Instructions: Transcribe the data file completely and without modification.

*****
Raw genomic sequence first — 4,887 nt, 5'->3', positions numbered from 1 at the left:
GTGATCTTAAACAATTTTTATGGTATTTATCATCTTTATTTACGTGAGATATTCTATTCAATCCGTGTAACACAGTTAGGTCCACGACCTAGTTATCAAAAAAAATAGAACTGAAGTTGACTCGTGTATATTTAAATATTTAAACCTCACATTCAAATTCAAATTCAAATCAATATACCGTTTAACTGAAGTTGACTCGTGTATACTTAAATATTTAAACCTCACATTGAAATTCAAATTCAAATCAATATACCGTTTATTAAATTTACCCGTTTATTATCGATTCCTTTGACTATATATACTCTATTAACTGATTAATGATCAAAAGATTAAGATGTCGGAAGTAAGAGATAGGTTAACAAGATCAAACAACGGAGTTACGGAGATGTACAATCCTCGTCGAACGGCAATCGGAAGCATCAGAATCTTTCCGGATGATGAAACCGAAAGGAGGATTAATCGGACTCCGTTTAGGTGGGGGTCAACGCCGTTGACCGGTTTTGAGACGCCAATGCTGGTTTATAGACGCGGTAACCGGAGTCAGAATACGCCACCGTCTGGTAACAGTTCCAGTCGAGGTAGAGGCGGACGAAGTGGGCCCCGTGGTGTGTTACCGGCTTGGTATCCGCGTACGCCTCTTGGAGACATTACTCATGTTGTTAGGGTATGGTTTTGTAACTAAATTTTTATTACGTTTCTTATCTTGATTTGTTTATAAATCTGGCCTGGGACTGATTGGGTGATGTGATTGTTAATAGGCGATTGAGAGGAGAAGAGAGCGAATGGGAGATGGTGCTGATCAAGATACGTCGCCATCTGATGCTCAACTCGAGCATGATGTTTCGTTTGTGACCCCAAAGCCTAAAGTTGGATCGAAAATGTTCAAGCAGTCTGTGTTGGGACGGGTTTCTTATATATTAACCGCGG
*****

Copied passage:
Raw genomic sequence first — 4,887 nt, 5'->3', positions numbered from 1 at the left:
GTGATCTTAAACAATTTTTATGGTATTTATCATCTTTATTTACGTGAGATATTCTATTCAATCCGTGTAACACAGTTAGGTCCACGACCTAGTTATCAAAAAAAATAGAACTGAAGTTGACTCGTGTATATTTAAATATTTAAACCTCACATTCAAATTCAAATTCAAATCAATATACCGTTTAACTGAAGTTGACTCGTGTATACTTAAATATTTAAACCTCACATTGAAATTCAAATTCAAATCAATATACCGTTTATTAAATTTACCCGTTTATTATCGATTCCTTTGACTATATATACTCTATTAACTGATTAATGATCAAAAGATTAAGATGTCGGAAGTAAGAGATAGGTTAACAAGATCAAACAACGGAGTTACGGAGATGTACAATCCTCGTCGAACGGCAATCGGAAGCATCAGAATCTTTCCGGATGATGAAACCGAAAGGAGGATTAATCGGACTCCGTTTAGGTGGGGGTCAACGCCGTTGACCGGTTTTGAGACGCCAATGCTGGTTTATAGACGCGGTAACCGGAGTCAGAATACGCCACCGTCTGGTAACAGTTCCAGTCGAGGTAGAGGCGGACGAAGTGGGCCCCGTGGTGTGTTACCGGCTTGGTATCCGCGTACGCCTCTTGGAGACATTACTCATGTTGTTAGGGTATGGTTTTGTAACTAAATTTTTATTACGTTTCTTATCTTGATTTGTTTATAAATCTGGCCTGGGACTGATTGGGTGATGTGATTGTTAATAGGCGATTGAGAGGAGAAGAGAGCGAATGGGAGATGGTGCTGATCAAGATACGTCGCCATCTGATGCTCAACTCGAGCATGATGTTTCGTTTGTGACCCCAAAGCCTAAAGTTGGATCGAAAATGTTCAAGCAGTCTGTGTTGGGACGGGTTTCTTATATATTAACCGCGG